In the centuries since Joan of Arc was burned at the stake and formally declared a martyr and saint, the concept of martyrdom has evolved. An undesirable psychological neurosis has become known as the “martyr complex.” Various lifestyle-oriented websites and TEDx speakers promise to teach the victim-inclined how to “overcome the martyr mindset.” But it might surprise these hustlers and wellness coaches to learn that, in today’s polarized cultural landscape, being a martyr is no longer an impediment, but — with the correct framing — can actually open the doors to major success.
Consider the media martyr (because, unfortunately, that’s where my knowledge base lies, although other kinds of martyrs certainly exist). You probably know the type. Someone who became embroiled in a very public controversy and, in the process of tweeting through it, became a figurehead of sorts for one cause or another — free speech, objectivity in journalism, anti-racism, etc. — and came out the other side arguably in a much more enviable position than before, buoyed by tens of thousands of new followers most ardent about the indignities that person has suffered.
Sometimes the indignities are real. Sometimes they’re a little more exaggerated. Either way, no judgment; martyrdom is in and of itself a morally neutral state of being, and in an industry as volatile as this one, it’s hard to condemn anyone for trying to make the best of a shitty situation (that is: having to work in media). If you have the natural survival instincts to pull off self-martyring amid tenuous circumstances, all the more power to you.
But for the rest, it may take a little more coaching to get you there. Luckily, here at Gawker we pride ourselves on providing helpful instruction designed for real-world application. Take my hand and follow along in this step-by-step guide to media martyrdom:
1. Embed yourself within an institution
Martyrdom is still possible even if you are not part of a well-known establishment, but it obviously helps to have your name attached to a bigger entity that people have strong feelings about. A low-level staffer putting up with daily humiliations at some place that nobody’s heard of? Sorry, that’s just most jobs, sadly. But experiencing that at the New York Times or a well-regarded food magazine with an enormous fanbase? Suddenly everyone who has ever had anything to do with the outlet is going to have some vested interest in what’s going on.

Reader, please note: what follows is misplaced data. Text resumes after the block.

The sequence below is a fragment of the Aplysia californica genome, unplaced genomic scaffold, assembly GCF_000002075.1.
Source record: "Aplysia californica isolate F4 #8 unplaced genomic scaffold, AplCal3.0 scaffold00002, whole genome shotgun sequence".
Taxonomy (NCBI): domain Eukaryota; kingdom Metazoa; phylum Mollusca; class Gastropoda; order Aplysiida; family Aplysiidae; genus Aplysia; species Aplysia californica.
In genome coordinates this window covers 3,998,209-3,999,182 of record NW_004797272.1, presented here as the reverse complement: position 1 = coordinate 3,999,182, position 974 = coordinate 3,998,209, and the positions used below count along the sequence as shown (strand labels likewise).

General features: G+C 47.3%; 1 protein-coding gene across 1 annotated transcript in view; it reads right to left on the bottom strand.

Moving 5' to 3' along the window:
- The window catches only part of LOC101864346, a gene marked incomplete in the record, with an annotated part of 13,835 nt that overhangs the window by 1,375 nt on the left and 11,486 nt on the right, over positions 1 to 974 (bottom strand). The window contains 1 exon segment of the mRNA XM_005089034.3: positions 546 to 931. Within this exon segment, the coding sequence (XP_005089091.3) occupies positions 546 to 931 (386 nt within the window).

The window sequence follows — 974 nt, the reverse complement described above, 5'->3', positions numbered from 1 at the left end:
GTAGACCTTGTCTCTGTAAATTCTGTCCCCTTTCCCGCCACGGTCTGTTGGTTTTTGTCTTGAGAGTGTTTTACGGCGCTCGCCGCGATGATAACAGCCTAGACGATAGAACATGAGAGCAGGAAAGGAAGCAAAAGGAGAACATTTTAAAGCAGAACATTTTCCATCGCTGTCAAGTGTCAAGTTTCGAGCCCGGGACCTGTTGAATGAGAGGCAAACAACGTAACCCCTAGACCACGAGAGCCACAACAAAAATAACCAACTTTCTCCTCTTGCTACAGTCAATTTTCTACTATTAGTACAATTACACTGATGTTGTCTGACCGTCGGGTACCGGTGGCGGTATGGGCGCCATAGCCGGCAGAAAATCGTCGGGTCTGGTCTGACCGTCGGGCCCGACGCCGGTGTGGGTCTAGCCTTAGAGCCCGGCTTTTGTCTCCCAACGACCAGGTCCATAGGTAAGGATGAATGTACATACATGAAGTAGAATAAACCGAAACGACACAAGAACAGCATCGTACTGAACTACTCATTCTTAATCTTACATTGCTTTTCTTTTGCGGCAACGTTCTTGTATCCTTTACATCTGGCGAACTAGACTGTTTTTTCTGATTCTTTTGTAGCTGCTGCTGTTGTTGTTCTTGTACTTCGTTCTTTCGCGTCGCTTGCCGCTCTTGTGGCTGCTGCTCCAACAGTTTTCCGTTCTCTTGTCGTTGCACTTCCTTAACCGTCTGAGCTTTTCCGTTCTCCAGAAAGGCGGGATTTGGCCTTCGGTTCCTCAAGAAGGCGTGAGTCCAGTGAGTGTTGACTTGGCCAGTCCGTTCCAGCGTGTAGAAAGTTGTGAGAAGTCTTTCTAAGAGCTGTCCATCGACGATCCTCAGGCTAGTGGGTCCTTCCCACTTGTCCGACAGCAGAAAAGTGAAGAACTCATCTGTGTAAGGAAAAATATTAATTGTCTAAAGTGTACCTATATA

2. Experience or emulate the sensation of being wronged
Maybe your coworkers have truly been censoring you, or maybe you’re just unpopular in Slack. It doesn’t really matter. What’s important is a conviction, both internally within yourself and and externally among spectators, that you have been treated unfairly by a force much bigger than you are, whether that’s a storied publication or a billionaire celebrity. This is one of the easiest steps by far, as life is just one long series of affronts — some admittedly much worse than others — and to be human is to feel deeply the sting of every cut.
3. Double down
Alright, now here’s where you have to exercise some discipline. Repress every instinct screaming at you to crawl into a hole and draw as little attention to yourself as possible. That is known as shame, and although shame is the purest virtue, it will get you nowhere here (unless it’s you shaming the entity that wronged you, which you must do). Instead, you have to keep posting. Do press. Pen strong-worded, eloquent statements that will win hearts and minds. Craft a narrative so compelling — although it doesn’t have to be airtight; remember that onlookers will be too busy being swept away with passion — that it becomes a saga. Connect it to a broader issue that is proving divisive in the culture wars. The point is to make as much noise as possible; after all, it’s the squeaky wheel that gets the Substack deal.
4. Attract disciples
If you have achieved the previous step, then this one should naturally follow. Don’t overthink it! Just be yourself and watch the new friends roll in :)
5. Ditch the institution (if you haven’t already done so)
Frankly, it’s just dead weight now if you’re going to position yourself as someone who has been treated unjustly by “the man” or “the establishment” or “the oppressive forces of the mainstream.” If your step No. 2 didn’t already include being fired or pushed out, then now’s the time. Go ahead and send in the resignation letter, followed by an electrifying “personal news” tweet announcing your departure. May hundreds of sympathizers quote-tweet it with praise such as “brave” or “inspiring.”
6. Cash in
Finally, you are ready to reap the benefits of all your hard work and suffering. Assuming you have a) successfully controlled the narrative and b) amassed a following exponentially larger than the one you started with, then opportunities abound, my friend. You could get scooped up by another, possibly even better, employer. Or, if you’re tired of toiling away for the establishment, with your newfound platform you could easily land a book deal; create a podcast or Patreon or the aforementioned Substack; or continue the good fight as part of community of thinkers, activists and citizens who are committed to debating and reinvigorating the values of a free and fair society. In the words of a wise man, “the blood of the martyrs is the seed of the Church” — or, put another way, the marks of suffering are but the green buds of a promising career.